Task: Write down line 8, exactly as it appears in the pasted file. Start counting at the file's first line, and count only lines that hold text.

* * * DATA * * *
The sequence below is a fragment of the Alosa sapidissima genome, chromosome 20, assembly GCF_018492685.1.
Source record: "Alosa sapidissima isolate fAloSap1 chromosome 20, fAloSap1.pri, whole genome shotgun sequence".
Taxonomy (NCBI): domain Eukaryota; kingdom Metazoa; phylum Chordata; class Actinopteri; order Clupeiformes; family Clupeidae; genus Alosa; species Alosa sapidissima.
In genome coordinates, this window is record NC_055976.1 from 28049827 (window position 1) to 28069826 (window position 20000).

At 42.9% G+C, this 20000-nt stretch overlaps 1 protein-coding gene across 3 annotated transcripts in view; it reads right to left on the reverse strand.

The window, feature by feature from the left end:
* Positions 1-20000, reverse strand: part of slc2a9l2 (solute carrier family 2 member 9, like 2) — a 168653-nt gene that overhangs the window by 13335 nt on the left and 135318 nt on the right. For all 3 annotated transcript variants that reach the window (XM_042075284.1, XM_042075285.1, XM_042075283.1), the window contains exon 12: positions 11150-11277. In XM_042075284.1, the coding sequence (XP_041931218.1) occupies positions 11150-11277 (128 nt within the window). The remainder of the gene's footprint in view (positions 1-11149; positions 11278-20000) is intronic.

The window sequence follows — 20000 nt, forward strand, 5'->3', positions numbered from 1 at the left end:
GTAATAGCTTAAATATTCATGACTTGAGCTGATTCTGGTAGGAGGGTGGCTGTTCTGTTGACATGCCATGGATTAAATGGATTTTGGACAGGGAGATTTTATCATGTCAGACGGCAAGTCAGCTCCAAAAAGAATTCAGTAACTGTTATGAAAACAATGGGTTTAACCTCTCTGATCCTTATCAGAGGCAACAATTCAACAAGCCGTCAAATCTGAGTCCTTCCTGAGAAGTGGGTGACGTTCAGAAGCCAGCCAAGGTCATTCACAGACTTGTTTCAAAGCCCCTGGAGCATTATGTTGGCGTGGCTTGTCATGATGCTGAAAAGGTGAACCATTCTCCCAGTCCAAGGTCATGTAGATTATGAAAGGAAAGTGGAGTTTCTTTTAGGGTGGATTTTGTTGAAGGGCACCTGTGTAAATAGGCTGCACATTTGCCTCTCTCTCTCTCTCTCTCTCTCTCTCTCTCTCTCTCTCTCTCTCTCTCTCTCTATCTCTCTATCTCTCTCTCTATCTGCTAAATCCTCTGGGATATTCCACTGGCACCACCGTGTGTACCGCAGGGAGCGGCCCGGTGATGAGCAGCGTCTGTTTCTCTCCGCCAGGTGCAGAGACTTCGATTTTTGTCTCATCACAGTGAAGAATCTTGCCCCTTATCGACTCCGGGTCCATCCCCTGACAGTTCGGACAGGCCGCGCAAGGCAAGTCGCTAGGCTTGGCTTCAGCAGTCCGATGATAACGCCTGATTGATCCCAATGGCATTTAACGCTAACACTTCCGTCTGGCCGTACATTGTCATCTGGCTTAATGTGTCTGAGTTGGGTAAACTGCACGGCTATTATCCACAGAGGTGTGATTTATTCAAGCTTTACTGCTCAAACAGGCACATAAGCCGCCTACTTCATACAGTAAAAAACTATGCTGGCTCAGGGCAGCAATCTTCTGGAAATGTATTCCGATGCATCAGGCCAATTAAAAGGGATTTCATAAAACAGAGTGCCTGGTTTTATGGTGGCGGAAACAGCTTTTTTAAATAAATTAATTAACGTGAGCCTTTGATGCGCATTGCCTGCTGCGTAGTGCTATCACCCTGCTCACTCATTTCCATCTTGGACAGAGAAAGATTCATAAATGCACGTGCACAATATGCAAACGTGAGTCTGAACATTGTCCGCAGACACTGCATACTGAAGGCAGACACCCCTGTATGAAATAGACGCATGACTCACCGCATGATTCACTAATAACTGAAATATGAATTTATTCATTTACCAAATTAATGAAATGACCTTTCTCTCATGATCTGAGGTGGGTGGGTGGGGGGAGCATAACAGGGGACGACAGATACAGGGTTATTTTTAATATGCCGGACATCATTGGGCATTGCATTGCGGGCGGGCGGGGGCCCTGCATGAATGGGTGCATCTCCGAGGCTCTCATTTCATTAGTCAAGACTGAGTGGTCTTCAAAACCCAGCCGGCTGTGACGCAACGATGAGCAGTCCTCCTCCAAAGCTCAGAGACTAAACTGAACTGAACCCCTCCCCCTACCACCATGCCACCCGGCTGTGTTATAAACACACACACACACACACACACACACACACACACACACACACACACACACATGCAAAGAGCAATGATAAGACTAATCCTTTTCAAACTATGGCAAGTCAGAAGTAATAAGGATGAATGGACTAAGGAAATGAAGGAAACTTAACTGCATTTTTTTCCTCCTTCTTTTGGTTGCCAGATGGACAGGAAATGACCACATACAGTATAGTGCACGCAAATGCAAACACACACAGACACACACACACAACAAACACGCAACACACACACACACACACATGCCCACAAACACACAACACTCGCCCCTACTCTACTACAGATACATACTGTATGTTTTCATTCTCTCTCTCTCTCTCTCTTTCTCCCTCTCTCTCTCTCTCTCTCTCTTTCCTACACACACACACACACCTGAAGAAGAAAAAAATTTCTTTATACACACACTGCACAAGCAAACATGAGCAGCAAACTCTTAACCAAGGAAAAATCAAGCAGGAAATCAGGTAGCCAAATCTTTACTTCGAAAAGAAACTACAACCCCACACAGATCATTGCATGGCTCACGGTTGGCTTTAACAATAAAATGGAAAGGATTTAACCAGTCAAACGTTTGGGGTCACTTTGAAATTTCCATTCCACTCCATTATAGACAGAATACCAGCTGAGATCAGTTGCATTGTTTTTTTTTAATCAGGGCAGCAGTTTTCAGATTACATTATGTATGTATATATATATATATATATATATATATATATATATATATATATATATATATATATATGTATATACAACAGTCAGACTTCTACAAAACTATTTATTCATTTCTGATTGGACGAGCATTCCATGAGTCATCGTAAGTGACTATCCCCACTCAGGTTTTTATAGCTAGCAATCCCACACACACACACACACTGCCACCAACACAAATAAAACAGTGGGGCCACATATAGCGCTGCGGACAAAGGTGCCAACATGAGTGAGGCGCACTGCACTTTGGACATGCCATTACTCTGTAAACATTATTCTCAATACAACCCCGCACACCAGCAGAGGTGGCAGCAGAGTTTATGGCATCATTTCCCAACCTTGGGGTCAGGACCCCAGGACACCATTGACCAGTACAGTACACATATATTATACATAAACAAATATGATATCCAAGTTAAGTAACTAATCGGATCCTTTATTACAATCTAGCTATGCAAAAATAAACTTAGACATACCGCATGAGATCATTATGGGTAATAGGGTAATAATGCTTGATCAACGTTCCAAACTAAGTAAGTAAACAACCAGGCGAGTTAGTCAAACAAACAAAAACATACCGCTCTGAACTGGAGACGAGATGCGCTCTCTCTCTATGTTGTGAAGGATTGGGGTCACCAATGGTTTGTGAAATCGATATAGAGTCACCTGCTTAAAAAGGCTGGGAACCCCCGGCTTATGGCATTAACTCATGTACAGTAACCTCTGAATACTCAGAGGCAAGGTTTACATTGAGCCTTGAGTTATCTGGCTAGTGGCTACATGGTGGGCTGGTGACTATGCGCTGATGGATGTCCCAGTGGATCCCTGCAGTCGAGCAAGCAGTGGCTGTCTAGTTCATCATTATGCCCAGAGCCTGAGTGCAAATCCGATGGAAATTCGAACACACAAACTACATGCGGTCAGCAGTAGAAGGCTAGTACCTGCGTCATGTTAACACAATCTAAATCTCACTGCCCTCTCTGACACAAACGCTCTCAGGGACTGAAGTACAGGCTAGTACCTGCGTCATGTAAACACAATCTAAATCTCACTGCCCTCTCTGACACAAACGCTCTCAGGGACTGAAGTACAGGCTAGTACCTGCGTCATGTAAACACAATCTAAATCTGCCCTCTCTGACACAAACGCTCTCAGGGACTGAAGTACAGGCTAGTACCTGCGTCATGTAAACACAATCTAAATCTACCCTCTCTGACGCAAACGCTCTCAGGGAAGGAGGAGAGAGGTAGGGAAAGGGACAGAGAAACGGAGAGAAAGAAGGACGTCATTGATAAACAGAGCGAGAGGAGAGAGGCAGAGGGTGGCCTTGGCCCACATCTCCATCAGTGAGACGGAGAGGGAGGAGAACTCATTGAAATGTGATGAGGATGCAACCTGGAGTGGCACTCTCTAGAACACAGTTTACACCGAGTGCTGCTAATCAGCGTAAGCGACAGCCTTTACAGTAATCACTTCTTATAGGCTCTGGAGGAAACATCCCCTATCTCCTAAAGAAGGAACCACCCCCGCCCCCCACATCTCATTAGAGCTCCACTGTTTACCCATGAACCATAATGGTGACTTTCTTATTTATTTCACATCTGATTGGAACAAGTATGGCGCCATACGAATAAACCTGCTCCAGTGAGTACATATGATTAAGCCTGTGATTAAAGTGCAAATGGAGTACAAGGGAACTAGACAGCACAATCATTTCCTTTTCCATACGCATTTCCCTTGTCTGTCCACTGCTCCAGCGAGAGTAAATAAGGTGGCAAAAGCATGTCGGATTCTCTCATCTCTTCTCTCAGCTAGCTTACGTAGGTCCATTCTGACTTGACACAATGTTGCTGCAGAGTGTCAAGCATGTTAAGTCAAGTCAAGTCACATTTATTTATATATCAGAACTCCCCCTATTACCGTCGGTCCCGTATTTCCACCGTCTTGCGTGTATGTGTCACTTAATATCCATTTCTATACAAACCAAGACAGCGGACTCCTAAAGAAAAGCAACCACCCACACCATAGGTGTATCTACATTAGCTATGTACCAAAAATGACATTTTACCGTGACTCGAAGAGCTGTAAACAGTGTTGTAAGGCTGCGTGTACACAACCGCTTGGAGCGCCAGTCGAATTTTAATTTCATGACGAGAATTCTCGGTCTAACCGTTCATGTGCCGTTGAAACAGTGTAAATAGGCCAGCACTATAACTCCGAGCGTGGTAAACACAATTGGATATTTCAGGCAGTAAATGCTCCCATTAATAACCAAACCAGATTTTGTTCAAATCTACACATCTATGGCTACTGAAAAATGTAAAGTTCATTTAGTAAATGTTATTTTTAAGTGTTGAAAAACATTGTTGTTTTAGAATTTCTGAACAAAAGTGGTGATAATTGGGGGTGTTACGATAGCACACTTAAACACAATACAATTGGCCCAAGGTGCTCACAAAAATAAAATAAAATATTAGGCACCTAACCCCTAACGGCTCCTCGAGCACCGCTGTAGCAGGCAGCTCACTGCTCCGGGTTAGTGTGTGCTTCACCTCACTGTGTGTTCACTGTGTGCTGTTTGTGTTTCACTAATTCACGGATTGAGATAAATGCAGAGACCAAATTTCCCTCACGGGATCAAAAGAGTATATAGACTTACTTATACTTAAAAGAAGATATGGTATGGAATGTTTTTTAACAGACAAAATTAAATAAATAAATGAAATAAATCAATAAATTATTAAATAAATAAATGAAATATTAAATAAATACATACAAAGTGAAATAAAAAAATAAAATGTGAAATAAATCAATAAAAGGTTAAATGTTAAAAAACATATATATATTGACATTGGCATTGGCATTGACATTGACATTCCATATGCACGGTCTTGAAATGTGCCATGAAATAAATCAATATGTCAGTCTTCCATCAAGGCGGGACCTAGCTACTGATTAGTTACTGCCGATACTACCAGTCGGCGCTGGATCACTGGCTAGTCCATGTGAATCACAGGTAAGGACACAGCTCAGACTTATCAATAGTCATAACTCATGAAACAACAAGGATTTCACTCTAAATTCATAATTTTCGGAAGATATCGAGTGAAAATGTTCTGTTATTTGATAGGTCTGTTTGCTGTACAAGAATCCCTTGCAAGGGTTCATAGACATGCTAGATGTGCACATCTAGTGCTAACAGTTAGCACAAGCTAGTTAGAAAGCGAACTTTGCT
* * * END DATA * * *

The window sequence follows — 20000 nt, forward strand, 5'->3', positions numbered from 1 at the left end: